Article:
Tens of thousands of high school student-athletes play hockey across the country, but only 156 colleges offer men’s and/or women’s NCAA programs, most located in the Northeast and Midwest regions.
In 2020, only 10 percent of male and 21 percent of female hockey athletes played at a collegiate varsity level, leaving the majority of students questioning if their athletic career would abruptly end.
However, 430 colleges in the continental U.S. Alaska, and two Canadian provinces offer men’s and women’s university club teams as part of the American Club Hockey Association (ACHA).
Founded in 1991 with just 15 teams, the ACHA has surpassed 500 teams involving more than 13,000 student-athletes. Men’s ACHA hockey has three divisions, DI, DII, and DII, and women’s ACHA hockey has two divisions, DI and DII. Some schools boast multiple teams, like Arizona State University’s three men’s division teams and a women’s DI team, to engage more students and provide competitive play after high school.
No pro, no problem
Besides the competitive environment or 2-year mandatory juniors experience required to secure an NCAA roster spot, student-athletes opt-out of varsity play for several reasons. Some don’t want to play professionally; others are focused on preparing for their career or want to experience all college has to offer.
ACHA teams offer student-athletes the chance to stay active in a sport they enjoy while also allowing time for studies. Depending on the organization, most ACHA teams practice about twice a week, host games on weekends, and schedule contests against local division teams. However, like the NCAA, the ACHA has academic standard requirements of their athletes and a five-year playing limit.
In a 2016 interview with USA Hockey, ACHA executive director Mike Walley outlined the organization’s goal to provide a professional, collegiate experience and the opportunity “to represent [the athlete’s] university, all while maintaining a focus on graduation and preparation for future success.”
Collegiate Club Consideration
Contrasting the NCAA’s location limits, ACHA programs span cross-country and internationally. For high school students beginning the college search and wanting to continue their hockey career, consider exploring schools with these programs as well as joining summer college leagues to meet other club players in the off-season.
Hockey Finder ( https://www.hockeyfinder.com/hockey-after-high-school ) has a handy list of colleges and universities with ACHA programs, starting with the men’s division schools then women’s division schools. The list also includes the programs’ website and Instagram for more information and contact points to ask about tryouts, roster needs, and cost.
What if the school I want to attend doesn’t have an ACHA team?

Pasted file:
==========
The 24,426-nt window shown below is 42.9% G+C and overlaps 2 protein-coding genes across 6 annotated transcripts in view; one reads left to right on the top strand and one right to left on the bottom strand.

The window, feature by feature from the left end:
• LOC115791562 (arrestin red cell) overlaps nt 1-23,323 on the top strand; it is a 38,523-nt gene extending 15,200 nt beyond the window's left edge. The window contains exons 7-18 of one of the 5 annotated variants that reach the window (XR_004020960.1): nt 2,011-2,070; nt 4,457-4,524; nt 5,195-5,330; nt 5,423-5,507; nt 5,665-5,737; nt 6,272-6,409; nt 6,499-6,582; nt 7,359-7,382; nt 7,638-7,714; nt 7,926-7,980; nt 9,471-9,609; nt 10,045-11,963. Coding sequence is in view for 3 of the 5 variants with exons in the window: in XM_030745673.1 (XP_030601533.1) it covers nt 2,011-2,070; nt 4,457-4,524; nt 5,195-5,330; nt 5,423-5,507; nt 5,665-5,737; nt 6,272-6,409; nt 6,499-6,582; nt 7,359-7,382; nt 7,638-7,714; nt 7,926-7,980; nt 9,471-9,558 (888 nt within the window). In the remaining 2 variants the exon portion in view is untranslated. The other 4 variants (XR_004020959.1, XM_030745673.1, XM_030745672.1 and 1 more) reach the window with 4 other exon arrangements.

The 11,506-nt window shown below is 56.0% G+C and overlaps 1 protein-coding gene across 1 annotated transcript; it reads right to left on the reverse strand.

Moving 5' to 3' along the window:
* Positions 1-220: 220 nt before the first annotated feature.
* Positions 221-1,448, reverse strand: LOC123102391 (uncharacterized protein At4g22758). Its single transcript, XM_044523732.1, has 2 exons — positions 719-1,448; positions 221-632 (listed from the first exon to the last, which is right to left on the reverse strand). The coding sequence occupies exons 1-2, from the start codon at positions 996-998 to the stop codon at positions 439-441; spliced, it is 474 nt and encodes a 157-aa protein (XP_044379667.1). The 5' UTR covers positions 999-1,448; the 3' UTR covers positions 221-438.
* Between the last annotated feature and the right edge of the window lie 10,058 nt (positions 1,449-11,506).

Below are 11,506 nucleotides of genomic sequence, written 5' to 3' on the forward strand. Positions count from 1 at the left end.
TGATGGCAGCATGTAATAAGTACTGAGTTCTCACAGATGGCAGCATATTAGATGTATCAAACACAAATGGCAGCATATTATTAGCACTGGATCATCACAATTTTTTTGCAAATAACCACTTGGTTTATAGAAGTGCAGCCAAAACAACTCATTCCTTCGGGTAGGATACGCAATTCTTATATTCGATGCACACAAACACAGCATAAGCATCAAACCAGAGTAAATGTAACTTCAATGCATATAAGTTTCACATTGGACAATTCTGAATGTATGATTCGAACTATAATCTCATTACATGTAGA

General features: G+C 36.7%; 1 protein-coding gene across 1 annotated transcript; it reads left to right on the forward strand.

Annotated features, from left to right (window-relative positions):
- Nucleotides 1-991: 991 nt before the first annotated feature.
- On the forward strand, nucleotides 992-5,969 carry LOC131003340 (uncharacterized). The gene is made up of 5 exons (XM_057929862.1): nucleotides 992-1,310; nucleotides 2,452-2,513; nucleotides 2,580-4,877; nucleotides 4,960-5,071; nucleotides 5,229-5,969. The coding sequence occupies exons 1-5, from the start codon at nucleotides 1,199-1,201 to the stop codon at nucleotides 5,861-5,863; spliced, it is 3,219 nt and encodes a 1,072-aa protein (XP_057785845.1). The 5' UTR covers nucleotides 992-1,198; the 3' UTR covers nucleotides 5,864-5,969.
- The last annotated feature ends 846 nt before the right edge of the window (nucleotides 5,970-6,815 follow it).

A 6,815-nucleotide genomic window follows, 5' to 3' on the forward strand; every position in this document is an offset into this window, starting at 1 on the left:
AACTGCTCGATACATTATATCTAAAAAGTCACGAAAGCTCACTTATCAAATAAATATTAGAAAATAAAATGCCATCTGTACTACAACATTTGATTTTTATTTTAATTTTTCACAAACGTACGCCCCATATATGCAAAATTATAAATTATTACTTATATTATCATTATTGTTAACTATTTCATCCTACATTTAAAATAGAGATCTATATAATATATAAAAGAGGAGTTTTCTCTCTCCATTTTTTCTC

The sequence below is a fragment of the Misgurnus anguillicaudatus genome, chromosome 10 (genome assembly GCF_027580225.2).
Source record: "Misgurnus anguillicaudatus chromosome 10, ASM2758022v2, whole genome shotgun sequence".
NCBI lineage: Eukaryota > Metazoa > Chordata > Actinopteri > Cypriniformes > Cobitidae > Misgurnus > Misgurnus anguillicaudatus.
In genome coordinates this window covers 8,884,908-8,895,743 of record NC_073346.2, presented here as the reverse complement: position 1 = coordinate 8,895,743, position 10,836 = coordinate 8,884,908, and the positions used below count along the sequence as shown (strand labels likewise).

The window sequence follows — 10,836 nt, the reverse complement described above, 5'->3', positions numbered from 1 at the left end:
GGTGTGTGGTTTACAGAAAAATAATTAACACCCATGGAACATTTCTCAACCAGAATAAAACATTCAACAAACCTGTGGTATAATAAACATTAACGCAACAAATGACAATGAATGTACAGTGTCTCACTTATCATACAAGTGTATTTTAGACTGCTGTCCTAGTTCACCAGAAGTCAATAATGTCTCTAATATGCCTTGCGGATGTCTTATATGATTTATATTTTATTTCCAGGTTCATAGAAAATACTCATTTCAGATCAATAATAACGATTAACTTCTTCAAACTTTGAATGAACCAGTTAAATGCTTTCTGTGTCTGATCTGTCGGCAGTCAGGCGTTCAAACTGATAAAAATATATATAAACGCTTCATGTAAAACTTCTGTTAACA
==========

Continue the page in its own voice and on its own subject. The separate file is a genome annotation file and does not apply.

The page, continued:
The beauty of the ACHA is its continuous expansion. Each school had someone say, “I think we need a hockey team,” and club hockey was built. Dedicated students at Drake University (DIII) of Des Moines, Iowa start their inaugural ACHA season in 2022-23 with 16 players and counting.
“Playing hockey is important to me, and I focused my college search on schools that had existing teams,” Griffin Dyka, Drake University Club Hockey President, said.
Teams are organized and run by student leaders with professors or faculty as advisors. Club hockey teams typically fall under the club or recreational sports department rather than the athletic department. This means students are often financially responsible for the means to play, including ice time and travel requirements.
While that might sound like a free-for-all, the ACHA is governed by USA Hockey. They provide organizational structure, like the leagues and national tournaments, as well as disciplinary oversight to prevent unnecessary harm and injury to club players. USA Hockey’s reach extends beyond just administrative roles for the ACHA. Each year, the best club players from around the country have an opportunity to represent Team USA in the FISU World University Games, a display of the world’s greatest student-athletes through multiple sports.
ESPN can’t miss the action either, broadcasting the ACHA “Game of the Week” on ESPN3. Other specialty games can range from intense rivalries like Duke and UNC’s face-off at the Carolina Hurricanes PNC Arena to annual meetings like the Midnight Madness between UCLA and USC.
Benefits Beyond Breakaways
Playing any sport post-high school continues healthy physical habits built on years of practice. However, playing club hockey has additional mental, social, and professional benefits.
The abrupt change of a new life chapter can prompt a need for something familiar to ease the transition.
“As a transfer student, it was a perfect outlet to skate with new friends, practice and play the game I grew up loving”, says Gavin Dyka, Drake University Business Law student.
Continuing a long-enjoyed activity can bring familiarity while meeting new friends and developing a new team. The more time spent together during practice, the more social connections and camaraderie is built. Since ACHA programs are student-led, leadership opportunities and networking with other university clubs help develop professional skills and connections helpful in the workforce.
The ACHA prepares students beyond athletics for a bright and successful future.
Want to skate with hundreds of players from over 30 ACHA teams this summer? Check out the Summer Club Hockey program by Hockey Finder https://www.hockeyfinder.com/collegehockey/
Tag(s): State Of Hockey News